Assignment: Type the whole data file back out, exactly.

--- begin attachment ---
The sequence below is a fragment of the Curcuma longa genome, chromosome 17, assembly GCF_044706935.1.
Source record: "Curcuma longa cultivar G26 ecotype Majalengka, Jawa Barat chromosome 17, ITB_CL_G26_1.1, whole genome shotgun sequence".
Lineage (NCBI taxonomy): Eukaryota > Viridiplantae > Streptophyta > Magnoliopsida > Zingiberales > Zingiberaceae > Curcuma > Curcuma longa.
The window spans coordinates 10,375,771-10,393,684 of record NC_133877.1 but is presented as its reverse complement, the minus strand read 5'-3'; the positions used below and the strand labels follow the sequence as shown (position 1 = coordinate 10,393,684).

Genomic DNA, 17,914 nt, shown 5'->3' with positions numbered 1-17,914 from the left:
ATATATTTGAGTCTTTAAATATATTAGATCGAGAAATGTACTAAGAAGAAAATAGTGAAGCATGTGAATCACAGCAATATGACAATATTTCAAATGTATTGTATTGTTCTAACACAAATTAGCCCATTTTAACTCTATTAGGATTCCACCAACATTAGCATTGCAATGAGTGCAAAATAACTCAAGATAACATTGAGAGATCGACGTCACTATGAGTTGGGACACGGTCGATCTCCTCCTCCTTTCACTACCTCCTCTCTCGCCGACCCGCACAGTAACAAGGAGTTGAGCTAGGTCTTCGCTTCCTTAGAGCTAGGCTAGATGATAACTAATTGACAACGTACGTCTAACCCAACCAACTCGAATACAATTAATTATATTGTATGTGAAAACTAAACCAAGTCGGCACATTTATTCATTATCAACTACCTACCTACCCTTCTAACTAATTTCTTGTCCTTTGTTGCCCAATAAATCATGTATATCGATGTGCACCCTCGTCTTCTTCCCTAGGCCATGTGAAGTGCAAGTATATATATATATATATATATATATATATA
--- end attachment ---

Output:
The sequence below is a fragment of the Curcuma longa genome, chromosome 17, assembly GCF_044706935.1.
Source record: "Curcuma longa cultivar G26 ecotype Majalengka, Jawa Barat chromosome 17, ITB_CL_G26_1.1, whole genome shotgun sequence".
Lineage (NCBI taxonomy): Eukaryota > Viridiplantae > Streptophyta > Magnoliopsida > Zingiberales > Zingiberaceae > Curcuma > Curcuma longa.
The window spans coordinates 10,375,771-10,393,684 of record NC_133877.1 but is presented as its reverse complement, the minus strand read 5'-3'; the positions used below and the strand labels follow the sequence as shown (position 1 = coordinate 10,393,684).

Genomic DNA, 17,914 nt, shown 5'->3' with positions numbered 1-17,914 from the left:
ATATATTTGAGTCTTTAAATATATTAGATCGAGAAATGTACTAAGAAGAAAATAGTGAAGCATGTGAATCACAGCAATATGACAATATTTCAAATGTATTGTATTGTTCTAACACAAATTAGCCCATTTTAACTCTATTAGGATTCCACCAACATTAGCATTGCAATGAGTGCAAAATAACTCAAGATAACATTGAGAGATCGACGTCACTATGAGTTGGGACACGGTCGATCTCCTCCTCCTTTCACTACCTCCTCTCTCGCCGACCCGCACAGTAACAAGGAGTTGAGCTAGGTCTTCGCTTCCTTAGAGCTAGGCTAGATGATAACTAATTGACAACGTACGTCTAACCCAACCAACTCGAATACAATTAATTATATTGTATGTGAAAACTAAACCAAGTCGGCACATTTATTCATTATCAACTACCTACCTACCCTTCTAACTAATTTCTTGTCCTTTGTTGCCCAATAAATCATGTATATCGATGTGCACCCTCGTCTTCTTCCCTAGGCCATGTGAAGTGCAAGTATATATATATATATATATATATATATATA